Irish History Live

Cultural nationalism

Gaelic League
Constitution of the Gaelic League; Special Collections, Queen's University Belfast.

Late nineteenth-century Ireland saw a surge in interest in cultural practices that were closely defined with the idea of nationhood.  This paper will examine the aims of cultural nationalist groups in late nineteenth-century Ireland and will specifically concentrate on groups in the fields of language and sports, namely Conradh na Gaelige/Gaelic League and the Gaelic Athletic Association.  It will examine their specific aims in relation to what they saw as the erosion of the native Irish culture.

 Language: The Gaelic League

It can be argued that the catalyst for the establishment of the Irish language movement, the Gaelic League, was Douglas Hyde’s famous speech to the Irish Nationalist Literary Society in Dublin on ‘The necessity for de-Anglicising Ireland’, delivered on 25 November 1892.  Hyde’s mission was to draw attention to what he perceived as the widespread decline of native Irish culture in favour of English culture. In this speech, Hyde emphasised that he wished to show the assembled audience ‘that in Anglicising ourselves wholesale we have thrown away with a light heart the best claim which we have upon the world’s recognition of us as a separate nationality’.  Hyde thought it illogical that Irish men and women were dropping their native language in order to speak English and also translating their Irish names into English.[1]  The Gaelic League was founded in 1893 to promote Irish language and culture in the face of its massive decline amongst the native people.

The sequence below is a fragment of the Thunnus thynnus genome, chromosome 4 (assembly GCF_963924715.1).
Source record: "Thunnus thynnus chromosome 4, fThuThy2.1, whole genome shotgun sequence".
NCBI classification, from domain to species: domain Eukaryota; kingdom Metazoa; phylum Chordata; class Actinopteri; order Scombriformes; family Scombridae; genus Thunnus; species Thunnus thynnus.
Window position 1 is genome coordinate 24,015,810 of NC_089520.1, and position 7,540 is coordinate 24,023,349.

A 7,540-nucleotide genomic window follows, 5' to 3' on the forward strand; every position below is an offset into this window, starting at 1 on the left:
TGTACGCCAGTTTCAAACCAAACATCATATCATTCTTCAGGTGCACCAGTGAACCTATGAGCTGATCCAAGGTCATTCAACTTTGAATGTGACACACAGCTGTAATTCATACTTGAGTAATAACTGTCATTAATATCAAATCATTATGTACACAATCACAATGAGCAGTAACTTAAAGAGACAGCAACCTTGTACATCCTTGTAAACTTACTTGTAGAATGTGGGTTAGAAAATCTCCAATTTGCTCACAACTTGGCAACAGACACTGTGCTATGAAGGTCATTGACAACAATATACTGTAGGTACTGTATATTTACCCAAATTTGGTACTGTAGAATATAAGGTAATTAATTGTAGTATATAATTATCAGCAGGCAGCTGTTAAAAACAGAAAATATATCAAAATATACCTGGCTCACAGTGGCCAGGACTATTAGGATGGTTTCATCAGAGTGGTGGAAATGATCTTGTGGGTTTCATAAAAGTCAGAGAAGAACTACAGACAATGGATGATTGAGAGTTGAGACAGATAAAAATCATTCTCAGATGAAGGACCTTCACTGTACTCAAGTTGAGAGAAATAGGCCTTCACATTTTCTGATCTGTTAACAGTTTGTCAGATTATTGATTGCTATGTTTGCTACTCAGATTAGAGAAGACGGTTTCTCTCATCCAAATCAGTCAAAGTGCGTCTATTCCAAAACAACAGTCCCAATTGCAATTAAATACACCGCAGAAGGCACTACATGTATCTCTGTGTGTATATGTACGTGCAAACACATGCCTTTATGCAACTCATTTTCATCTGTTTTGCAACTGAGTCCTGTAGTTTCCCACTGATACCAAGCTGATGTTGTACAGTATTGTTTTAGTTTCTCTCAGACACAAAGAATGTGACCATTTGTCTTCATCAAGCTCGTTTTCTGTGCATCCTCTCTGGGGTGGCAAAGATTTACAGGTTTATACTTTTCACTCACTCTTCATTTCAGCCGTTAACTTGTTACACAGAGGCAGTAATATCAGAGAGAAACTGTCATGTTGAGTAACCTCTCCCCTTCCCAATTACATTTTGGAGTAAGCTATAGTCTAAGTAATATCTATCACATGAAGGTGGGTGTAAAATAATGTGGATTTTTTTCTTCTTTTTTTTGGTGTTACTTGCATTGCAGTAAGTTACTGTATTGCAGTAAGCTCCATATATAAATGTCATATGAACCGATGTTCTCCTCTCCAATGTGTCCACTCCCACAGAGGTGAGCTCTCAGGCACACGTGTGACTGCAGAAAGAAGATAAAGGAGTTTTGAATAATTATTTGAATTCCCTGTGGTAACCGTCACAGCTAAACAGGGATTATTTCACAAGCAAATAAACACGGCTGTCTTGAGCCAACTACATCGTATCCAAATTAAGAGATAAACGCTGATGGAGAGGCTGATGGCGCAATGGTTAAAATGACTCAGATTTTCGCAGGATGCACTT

Hutchinson argues that cultural nationalism ‘remained the vision of scattered poets, historians and folklorists until the 1890s, when cultural nationalism crystallized to form the Gaelic League’.[2]  The pre-League groups, however, failed to grasp the attention of the wider Irish public. Micheál Mac Giolla Ghunna argues that this was because they ‘had been antiquarian in outlook, viewing Irish not as the language of the future but of the past’.[3]  It is also suggested that the Gaelic League was better organised than previous movements and was inspired by strategies implemented by the Land League, which was adept at building a mass movement and engaging in propaganda work.[4]